Vine is everything that’s awesome and terrible in this word. It can provide absolutely hilarious clips in six seconds. The problem is…six seconds, or the average attention span of your typical American student. I went to school for communications. I can provide first hand experience to that.
But sometimes, it provides a gem. Like this, one of my all-time favorite clips.
Allow me to bring it back to the Pittsburgh Steelers. If that Detroit reporter would have visited the team’s locker room following their 43-18 beatdown of the San Francisco 49ers, Mike Mitchell, Ryan Shazier, or any of the other 51 players in that locker room would have said the exact same thing.
It is unfair to say the team’s swagger is “back.” It probably never left. A Week One loss wasn’t going to sap them of it. Those inside the facility are more measured than the chaos that occurs outside of it. But man, it’s hard not to notice just how amped this bunch was during Sunday’s game. It wasn’t just when the Steelers had the game in hand, either. From the opening kickoff, the Steelers played with an energy, an auroa, that was infectious to each player. And each witness.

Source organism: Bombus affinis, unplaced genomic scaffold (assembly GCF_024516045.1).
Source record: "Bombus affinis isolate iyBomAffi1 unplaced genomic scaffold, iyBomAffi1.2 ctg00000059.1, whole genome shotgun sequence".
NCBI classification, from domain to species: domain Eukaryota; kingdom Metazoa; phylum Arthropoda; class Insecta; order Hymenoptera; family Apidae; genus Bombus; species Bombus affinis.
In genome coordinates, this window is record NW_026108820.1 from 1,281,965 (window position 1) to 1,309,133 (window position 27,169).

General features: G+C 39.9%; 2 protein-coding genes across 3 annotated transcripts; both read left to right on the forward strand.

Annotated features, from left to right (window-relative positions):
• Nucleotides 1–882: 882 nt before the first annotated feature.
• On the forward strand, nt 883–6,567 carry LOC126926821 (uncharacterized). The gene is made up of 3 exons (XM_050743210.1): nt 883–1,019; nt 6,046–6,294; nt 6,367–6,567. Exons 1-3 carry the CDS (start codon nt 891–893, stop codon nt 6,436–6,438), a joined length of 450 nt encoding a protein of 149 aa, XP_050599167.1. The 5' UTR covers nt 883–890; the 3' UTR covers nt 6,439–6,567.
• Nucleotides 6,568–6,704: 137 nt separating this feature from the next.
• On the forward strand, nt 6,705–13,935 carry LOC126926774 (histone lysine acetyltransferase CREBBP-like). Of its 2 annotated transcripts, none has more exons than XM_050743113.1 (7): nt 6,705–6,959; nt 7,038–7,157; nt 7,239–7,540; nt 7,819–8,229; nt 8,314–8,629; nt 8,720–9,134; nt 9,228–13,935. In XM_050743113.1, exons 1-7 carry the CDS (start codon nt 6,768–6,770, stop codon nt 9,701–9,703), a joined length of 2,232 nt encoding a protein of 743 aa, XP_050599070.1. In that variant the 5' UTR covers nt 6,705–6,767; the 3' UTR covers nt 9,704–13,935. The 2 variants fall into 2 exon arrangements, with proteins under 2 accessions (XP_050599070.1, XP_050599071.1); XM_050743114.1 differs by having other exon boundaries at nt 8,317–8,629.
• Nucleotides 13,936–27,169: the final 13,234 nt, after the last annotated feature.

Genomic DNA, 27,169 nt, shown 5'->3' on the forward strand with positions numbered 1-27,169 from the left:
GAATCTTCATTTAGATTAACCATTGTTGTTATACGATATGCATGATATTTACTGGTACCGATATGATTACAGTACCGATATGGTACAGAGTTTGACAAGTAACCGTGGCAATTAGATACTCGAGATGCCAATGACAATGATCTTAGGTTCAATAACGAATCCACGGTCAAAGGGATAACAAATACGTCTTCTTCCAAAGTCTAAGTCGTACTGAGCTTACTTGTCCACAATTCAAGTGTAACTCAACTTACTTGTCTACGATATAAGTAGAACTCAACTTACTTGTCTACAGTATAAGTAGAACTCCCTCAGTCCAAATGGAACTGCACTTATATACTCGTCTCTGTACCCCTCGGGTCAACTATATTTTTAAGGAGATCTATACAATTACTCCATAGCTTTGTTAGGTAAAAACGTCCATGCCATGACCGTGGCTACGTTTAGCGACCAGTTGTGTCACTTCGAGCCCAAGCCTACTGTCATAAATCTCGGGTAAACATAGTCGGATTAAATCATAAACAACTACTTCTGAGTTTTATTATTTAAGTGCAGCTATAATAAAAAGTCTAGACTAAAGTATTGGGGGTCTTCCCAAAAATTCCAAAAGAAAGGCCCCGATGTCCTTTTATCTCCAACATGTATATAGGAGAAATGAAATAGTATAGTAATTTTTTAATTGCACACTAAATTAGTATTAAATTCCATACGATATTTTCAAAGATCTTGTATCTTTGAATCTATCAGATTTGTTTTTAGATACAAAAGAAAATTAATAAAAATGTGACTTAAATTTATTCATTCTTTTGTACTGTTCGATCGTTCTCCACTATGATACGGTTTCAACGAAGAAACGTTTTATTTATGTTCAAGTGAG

Heck, I wanted to go out there and hit somebody. The Steelers made me believe I could tackle Carlos Hyde.
They celebrated big plays. Not ostentatiously, there were no Peter Griffin Shipoopi song and dances but they were noticeably – and rightfully – excited. Antwon Blake bopped around after tackling Hyde for a loss on the 49ers’ first series. Arthur Moats did a jig after his sack.
But it wasn’t just those plays that jumped out to me. Anyone celebrates after making a big play themselves. That’s as common of a sight as jumbotrons and overpriced beers. It was the players that celebrated for their teammates, without ever being involved in the play.
William Gay did a skit of sorts when Cameron Heyward dropped Hyde on a screen. Bud Dupree high-stepped downfield as Shazier recovered a fumble. You can see it in the Vine (we’ve come full circle) I captured below, with Moats’ funky dance featured, too.
Mike Mitchell couldn’t contain himself and literally sprinted onto the field after Shamarko Thomas laid a big hit on one ofthe 49ers’ jammers.
It’s one thing to note how close a team is during the offseason, when literally every outlet of every team are exclaiming the same thing. It’s another to see it in action. One player happy for another as long as it achieves the team goal – winning. The Steelers played hard Sunday. They played fast. They played physical. They played loose. At that point, winning just becomes the byproduct.